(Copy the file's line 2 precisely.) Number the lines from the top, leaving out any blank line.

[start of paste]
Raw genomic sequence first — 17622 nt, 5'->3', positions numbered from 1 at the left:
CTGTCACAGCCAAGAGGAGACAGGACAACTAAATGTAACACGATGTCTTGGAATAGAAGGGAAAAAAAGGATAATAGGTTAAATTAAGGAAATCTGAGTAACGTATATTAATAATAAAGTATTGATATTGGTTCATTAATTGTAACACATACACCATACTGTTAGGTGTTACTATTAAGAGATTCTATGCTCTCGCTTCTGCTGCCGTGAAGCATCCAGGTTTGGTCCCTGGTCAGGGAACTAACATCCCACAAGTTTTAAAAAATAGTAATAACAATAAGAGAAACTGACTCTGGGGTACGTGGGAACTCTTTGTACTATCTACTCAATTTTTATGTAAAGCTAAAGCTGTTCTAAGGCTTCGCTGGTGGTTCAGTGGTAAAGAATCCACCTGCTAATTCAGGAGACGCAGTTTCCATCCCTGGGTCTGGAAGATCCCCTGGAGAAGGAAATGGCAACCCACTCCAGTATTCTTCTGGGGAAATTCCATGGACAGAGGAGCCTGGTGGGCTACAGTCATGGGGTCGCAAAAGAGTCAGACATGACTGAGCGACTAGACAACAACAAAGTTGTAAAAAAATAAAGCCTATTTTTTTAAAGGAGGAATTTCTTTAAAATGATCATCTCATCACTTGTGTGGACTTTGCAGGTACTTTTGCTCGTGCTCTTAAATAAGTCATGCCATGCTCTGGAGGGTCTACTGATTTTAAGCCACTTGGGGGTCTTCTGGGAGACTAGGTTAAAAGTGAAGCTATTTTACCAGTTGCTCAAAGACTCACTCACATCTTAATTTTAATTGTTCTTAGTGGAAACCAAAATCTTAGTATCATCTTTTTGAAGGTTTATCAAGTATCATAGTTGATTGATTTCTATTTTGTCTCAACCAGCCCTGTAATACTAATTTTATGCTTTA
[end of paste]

CTGTCACAGCCAAGAGGAGACAGGACAACTAAATGTAACACGATGTCTTGGAATAGAAGGGAAAAAAAGGATAATAGGTTAAATTAAGGAAATCTGAGTAACGTATATTAATAATAAAGTATTGATATTGGTTCATTAATTGTAACACATACACCATACTGTTAGGTGTTACTATTAAGAGATTCTATGCTCTCGCTTCTGCTGCCGTGAAGCATCCAGGTTTGGTCCCTGGTCAGGGAACTAACATCCCACAAGTTTTAAAAAATAGTAATAACAATAAGAGAAACTGACTCTGGGGTACGTGGGAACTCTTTGTACTATCTACTCAATTTTTATGTAAAGCTAAAGCTGTTCTAAGGCTTCGCTGGTGGTTCAGTGGTAAAGAATCCACCTGCTAATTCAGGAGACGCAGTTTCCATCCCTGGGTCTGGAAGATCCCCTGGAGAAGGAAATGGCAACCCACTCCAGTATTCTTCTGGGGAAATTCCATGGACAGAGGAGCCTGGTGGGCTACAGTCATGGGGTCGCAAAAGAGTCAGACATGACTGAGCGACTAGACAACAACAAAGTTGTAAAAAAATAAAGCCTATTTTTTTAAAGGAGGAATTTCTTTAAAATGATCATCTCATCACTTGTGTGGACTTTGCAGGTACTTTTGCTCGTGCTCTTAAATAAGTCATGCCATGCTCTGGAGGGTCTACTGATTTTAAGCCACTTGGGGGTCTTCTGGGAGACTAGGTTAAAAGTGAAGCTATTTTACCAGTTGCTCAAAGACTCACTCACATCTTAATTTTAATTGTTCTTAGTGGAAACCAAAATCTTAGTATCATCTTTTTGAAGGTTTATCAAGTATCATAGTTGATTGATTTCTATTTTGTCTCAACCAGCCCTGTAATACTAATTTTATGCTTTA